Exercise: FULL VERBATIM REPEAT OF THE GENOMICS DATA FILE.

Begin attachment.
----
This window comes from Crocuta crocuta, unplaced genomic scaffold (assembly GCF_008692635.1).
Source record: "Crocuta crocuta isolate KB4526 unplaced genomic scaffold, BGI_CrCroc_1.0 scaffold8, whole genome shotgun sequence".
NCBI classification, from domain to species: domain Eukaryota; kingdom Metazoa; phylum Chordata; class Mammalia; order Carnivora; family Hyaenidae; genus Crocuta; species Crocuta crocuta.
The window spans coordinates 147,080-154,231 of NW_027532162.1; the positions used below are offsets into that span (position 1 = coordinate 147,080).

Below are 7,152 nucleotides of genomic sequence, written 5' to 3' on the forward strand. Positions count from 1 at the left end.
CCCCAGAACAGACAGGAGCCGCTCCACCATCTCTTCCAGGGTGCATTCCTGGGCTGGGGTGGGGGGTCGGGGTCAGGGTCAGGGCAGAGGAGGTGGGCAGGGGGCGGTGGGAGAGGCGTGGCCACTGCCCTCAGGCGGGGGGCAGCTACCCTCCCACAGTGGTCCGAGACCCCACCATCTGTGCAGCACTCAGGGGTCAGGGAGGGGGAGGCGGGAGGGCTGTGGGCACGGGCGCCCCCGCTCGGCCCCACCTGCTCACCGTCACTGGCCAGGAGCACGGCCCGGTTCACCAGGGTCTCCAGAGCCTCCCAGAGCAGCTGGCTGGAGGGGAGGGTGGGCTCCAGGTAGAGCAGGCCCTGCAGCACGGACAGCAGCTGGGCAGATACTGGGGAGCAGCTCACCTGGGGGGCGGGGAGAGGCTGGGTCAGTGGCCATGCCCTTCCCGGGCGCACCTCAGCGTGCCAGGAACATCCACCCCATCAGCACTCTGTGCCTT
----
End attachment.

This window comes from Crocuta crocuta, unplaced genomic scaffold (assembly GCF_008692635.1).
Source record: "Crocuta crocuta isolate KB4526 unplaced genomic scaffold, BGI_CrCroc_1.0 scaffold8, whole genome shotgun sequence".
NCBI classification, from domain to species: domain Eukaryota; kingdom Metazoa; phylum Chordata; class Mammalia; order Carnivora; family Hyaenidae; genus Crocuta; species Crocuta crocuta.
The window spans coordinates 147,080-154,231 of NW_027532162.1; the positions used below are offsets into that span (position 1 = coordinate 147,080).

Below are 7,152 nucleotides of genomic sequence, written 5' to 3' on the forward strand. Positions count from 1 at the left end.
CCCCAGAACAGACAGGAGCCGCTCCACCATCTCTTCCAGGGTGCATTCCTGGGCTGGGGTGGGGGGTCGGGGTCAGGGTCAGGGCAGAGGAGGTGGGCAGGGGGCGGTGGGAGAGGCGTGGCCACTGCCCTCAGGCGGGGGGCAGCTACCCTCCCACAGTGGTCCGAGACCCCACCATCTGTGCAGCACTCAGGGGTCAGGGAGGGGGAGGCGGGAGGGCTGTGGGCACGGGCGCCCCCGCTCGGCCCCACCTGCTCACCGTCACTGGCCAGGAGCACGGCCCGGTTCACCAGGGTCTCCAGAGCCTCCCAGAGCAGCTGGCTGGAGGGGAGGGTGGGCTCCAGGTAGAGCAGGCCCTGCAGCACGGACAGCAGCTGGGCAGATACTGGGGAGCAGCTCACCTGGGGGGCGGGGAGAGGCTGGGTCAGTGGCCATGCCCTTCCCGGGCGCACCTCAGCGTGCCAGGAACATCCACCCCATCAGCACTCTGTGCCTT